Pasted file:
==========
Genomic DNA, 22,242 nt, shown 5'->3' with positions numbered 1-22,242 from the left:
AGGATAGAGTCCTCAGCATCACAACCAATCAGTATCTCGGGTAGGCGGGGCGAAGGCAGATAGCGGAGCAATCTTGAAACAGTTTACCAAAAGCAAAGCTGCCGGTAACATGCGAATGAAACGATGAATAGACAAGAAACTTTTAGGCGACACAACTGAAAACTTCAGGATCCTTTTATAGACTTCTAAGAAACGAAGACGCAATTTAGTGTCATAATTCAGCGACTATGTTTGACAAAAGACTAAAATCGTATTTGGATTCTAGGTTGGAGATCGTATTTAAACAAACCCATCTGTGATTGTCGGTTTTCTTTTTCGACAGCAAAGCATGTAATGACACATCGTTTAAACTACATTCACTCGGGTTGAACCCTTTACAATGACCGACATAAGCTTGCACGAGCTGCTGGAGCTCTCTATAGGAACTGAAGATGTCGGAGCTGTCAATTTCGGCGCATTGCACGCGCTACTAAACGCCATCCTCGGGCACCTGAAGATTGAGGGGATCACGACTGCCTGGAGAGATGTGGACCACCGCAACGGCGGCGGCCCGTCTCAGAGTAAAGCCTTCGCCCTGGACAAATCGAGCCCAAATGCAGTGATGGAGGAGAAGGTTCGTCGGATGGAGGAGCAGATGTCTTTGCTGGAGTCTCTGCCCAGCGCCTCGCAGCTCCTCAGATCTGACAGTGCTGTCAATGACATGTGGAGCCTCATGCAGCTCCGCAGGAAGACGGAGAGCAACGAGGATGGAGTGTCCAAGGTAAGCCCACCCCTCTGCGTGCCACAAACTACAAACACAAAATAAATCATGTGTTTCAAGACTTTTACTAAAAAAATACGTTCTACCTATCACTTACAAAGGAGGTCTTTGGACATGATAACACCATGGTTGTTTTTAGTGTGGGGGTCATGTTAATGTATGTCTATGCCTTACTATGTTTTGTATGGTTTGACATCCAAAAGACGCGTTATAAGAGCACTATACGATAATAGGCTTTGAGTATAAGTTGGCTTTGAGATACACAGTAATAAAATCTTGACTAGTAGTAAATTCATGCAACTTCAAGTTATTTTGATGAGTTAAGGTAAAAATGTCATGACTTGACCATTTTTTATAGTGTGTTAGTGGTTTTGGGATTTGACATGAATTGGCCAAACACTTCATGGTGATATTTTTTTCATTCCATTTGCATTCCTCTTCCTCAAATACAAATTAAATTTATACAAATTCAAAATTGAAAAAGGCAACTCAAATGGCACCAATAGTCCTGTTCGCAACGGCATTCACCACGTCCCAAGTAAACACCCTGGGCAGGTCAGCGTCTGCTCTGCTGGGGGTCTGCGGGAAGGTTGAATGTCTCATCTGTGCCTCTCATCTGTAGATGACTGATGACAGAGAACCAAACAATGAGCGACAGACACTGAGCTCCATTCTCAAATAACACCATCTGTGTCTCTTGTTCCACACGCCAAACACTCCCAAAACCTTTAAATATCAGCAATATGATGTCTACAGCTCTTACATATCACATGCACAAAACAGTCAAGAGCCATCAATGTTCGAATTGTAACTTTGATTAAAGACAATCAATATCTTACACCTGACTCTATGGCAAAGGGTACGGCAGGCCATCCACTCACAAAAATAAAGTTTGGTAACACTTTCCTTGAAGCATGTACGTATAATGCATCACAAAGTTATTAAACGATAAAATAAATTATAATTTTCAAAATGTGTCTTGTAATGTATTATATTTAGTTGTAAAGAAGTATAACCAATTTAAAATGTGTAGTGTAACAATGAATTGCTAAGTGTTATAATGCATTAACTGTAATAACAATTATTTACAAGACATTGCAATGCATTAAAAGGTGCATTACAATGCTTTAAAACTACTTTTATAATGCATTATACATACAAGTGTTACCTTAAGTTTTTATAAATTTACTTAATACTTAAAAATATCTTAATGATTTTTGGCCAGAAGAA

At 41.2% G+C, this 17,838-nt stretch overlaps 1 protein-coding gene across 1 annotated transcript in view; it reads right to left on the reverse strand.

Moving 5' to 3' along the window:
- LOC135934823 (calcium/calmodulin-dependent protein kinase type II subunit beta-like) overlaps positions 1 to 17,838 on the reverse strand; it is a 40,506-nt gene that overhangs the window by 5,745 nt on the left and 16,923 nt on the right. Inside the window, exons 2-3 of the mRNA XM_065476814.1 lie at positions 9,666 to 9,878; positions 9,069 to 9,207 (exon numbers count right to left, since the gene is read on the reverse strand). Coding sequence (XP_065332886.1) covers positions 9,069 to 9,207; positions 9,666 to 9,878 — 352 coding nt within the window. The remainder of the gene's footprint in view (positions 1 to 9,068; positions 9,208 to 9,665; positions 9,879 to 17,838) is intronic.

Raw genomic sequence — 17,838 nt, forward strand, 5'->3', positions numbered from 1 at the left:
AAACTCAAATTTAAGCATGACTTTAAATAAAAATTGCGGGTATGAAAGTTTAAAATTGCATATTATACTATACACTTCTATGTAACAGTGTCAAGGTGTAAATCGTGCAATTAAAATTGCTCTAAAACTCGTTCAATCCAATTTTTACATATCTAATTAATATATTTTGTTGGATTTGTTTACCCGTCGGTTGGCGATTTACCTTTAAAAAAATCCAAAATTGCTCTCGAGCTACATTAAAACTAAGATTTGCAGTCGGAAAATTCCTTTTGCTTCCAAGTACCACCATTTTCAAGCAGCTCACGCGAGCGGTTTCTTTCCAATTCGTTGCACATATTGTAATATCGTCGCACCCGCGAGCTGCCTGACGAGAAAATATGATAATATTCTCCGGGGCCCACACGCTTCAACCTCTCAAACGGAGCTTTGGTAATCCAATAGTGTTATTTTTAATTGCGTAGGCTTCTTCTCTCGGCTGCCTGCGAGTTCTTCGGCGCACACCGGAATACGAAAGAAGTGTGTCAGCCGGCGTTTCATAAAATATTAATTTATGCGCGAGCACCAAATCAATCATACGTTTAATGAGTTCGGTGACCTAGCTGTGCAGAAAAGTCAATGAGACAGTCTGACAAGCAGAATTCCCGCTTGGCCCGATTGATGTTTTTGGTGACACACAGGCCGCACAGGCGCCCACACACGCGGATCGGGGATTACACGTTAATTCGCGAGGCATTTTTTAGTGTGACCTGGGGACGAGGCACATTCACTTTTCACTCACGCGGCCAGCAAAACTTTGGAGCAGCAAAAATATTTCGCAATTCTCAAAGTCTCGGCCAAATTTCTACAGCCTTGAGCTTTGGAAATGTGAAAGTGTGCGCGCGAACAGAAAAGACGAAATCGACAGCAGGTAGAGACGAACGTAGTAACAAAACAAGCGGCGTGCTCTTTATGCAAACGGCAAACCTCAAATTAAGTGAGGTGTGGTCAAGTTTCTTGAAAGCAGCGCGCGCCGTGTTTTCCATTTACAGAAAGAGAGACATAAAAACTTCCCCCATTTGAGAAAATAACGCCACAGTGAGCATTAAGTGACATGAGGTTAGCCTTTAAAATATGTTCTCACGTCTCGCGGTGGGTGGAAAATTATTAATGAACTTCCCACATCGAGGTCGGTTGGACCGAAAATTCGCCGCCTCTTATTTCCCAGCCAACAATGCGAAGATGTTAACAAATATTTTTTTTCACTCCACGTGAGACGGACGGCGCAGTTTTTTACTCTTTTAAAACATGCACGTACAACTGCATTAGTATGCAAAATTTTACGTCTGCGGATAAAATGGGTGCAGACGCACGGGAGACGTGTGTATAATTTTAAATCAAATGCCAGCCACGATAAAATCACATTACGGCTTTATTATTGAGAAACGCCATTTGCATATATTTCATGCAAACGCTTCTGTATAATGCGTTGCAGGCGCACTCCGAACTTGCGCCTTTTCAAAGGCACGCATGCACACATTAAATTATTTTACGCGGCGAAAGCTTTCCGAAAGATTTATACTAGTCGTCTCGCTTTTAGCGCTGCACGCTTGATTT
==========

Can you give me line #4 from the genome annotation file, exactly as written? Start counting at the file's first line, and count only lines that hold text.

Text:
Moving 5' to 3' along the window: